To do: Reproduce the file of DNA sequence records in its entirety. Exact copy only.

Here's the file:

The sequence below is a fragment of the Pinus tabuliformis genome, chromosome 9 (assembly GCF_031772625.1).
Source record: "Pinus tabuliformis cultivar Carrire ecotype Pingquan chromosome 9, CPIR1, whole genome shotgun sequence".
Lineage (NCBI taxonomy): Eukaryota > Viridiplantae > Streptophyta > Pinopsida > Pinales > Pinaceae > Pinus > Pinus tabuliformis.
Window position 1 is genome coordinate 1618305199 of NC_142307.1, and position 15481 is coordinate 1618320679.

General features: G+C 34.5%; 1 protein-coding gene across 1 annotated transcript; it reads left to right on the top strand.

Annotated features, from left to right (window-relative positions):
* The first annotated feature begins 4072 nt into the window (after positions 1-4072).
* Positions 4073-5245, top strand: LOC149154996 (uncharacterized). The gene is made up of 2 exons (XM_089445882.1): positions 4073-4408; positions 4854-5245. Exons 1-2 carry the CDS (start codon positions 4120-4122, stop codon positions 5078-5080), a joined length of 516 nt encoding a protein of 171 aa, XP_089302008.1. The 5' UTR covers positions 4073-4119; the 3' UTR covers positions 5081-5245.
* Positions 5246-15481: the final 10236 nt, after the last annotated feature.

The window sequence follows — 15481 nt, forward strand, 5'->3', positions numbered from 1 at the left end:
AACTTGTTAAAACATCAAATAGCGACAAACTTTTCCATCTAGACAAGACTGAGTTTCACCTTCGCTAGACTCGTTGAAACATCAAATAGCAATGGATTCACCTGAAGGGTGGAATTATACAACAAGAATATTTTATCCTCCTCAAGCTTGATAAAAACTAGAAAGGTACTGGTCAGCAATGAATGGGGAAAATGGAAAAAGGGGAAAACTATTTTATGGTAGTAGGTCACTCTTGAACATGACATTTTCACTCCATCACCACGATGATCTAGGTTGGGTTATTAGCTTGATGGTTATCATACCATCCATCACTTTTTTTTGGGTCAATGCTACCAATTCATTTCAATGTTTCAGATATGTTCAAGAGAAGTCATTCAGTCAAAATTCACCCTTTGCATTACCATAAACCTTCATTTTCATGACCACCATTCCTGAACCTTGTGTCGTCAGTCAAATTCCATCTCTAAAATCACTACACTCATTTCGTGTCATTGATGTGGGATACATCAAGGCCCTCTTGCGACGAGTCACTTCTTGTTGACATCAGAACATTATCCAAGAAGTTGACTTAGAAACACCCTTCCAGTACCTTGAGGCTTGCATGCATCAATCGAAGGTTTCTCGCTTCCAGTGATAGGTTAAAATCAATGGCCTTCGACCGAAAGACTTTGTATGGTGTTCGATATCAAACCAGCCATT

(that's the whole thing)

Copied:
The sequence below is a fragment of the Pinus tabuliformis genome, chromosome 9 (assembly GCF_031772625.1).
Source record: "Pinus tabuliformis cultivar Carrire ecotype Pingquan chromosome 9, CPIR1, whole genome shotgun sequence".
Lineage (NCBI taxonomy): Eukaryota > Viridiplantae > Streptophyta > Pinopsida > Pinales > Pinaceae > Pinus > Pinus tabuliformis.
Window position 1 is genome coordinate 1618305199 of NC_142307.1, and position 15481 is coordinate 1618320679.

General features: G+C 34.5%; 1 protein-coding gene across 1 annotated transcript; it reads left to right on the top strand.

Annotated features, from left to right (window-relative positions):
* The first annotated feature begins 4072 nt into the window (after positions 1-4072).
* Positions 4073-5245, top strand: LOC149154996 (uncharacterized). The gene is made up of 2 exons (XM_089445882.1): positions 4073-4408; positions 4854-5245. Exons 1-2 carry the CDS (start codon positions 4120-4122, stop codon positions 5078-5080), a joined length of 516 nt encoding a protein of 171 aa, XP_089302008.1. The 5' UTR covers positions 4073-4119; the 3' UTR covers positions 5081-5245.
* Positions 5246-15481: the final 10236 nt, after the last annotated feature.

The window sequence follows — 15481 nt, forward strand, 5'->3', positions numbered from 1 at the left end:
AACTTGTTAAAACATCAAATAGCGACAAACTTTTCCATCTAGACAAGACTGAGTTTCACCTTCGCTAGACTCGTTGAAACATCAAATAGCAATGGATTCACCTGAAGGGTGGAATTATACAACAAGAATATTTTATCCTCCTCAAGCTTGATAAAAACTAGAAAGGTACTGGTCAGCAATGAATGGGGAAAATGGAAAAAGGGGAAAACTATTTTATGGTAGTAGGTCACTCTTGAACATGACATTTTCACTCCATCACCACGATGATCTAGGTTGGGTTATTAGCTTGATGGTTATCATACCATCCATCACTTTTTTTTGGGTCAATGCTACCAATTCATTTCAATGTTTCAGATATGTTCAAGAGAAGTCATTCAGTCAAAATTCACCCTTTGCATTACCATAAACCTTCATTTTCATGACCACCATTCCTGAACCTTGTGTCGTCAGTCAAATTCCATCTCTAAAATCACTACACTCATTTCGTGTCATTGATGTGGGATACATCAAGGCCCTCTTGCGACGAGTCACTTCTTGTTGACATCAGAACATTATCCAAGAAGTTGACTTAGAAACACCCTTCCAGTACCTTGAGGCTTGCATGCATCAATCGAAGGTTTCTCGCTTCCAGTGATAGGTTAAAATCAATGGCCTTCGACCGAAAGACTTTGTATGGTGTTCGATATCAAACCAGCCATT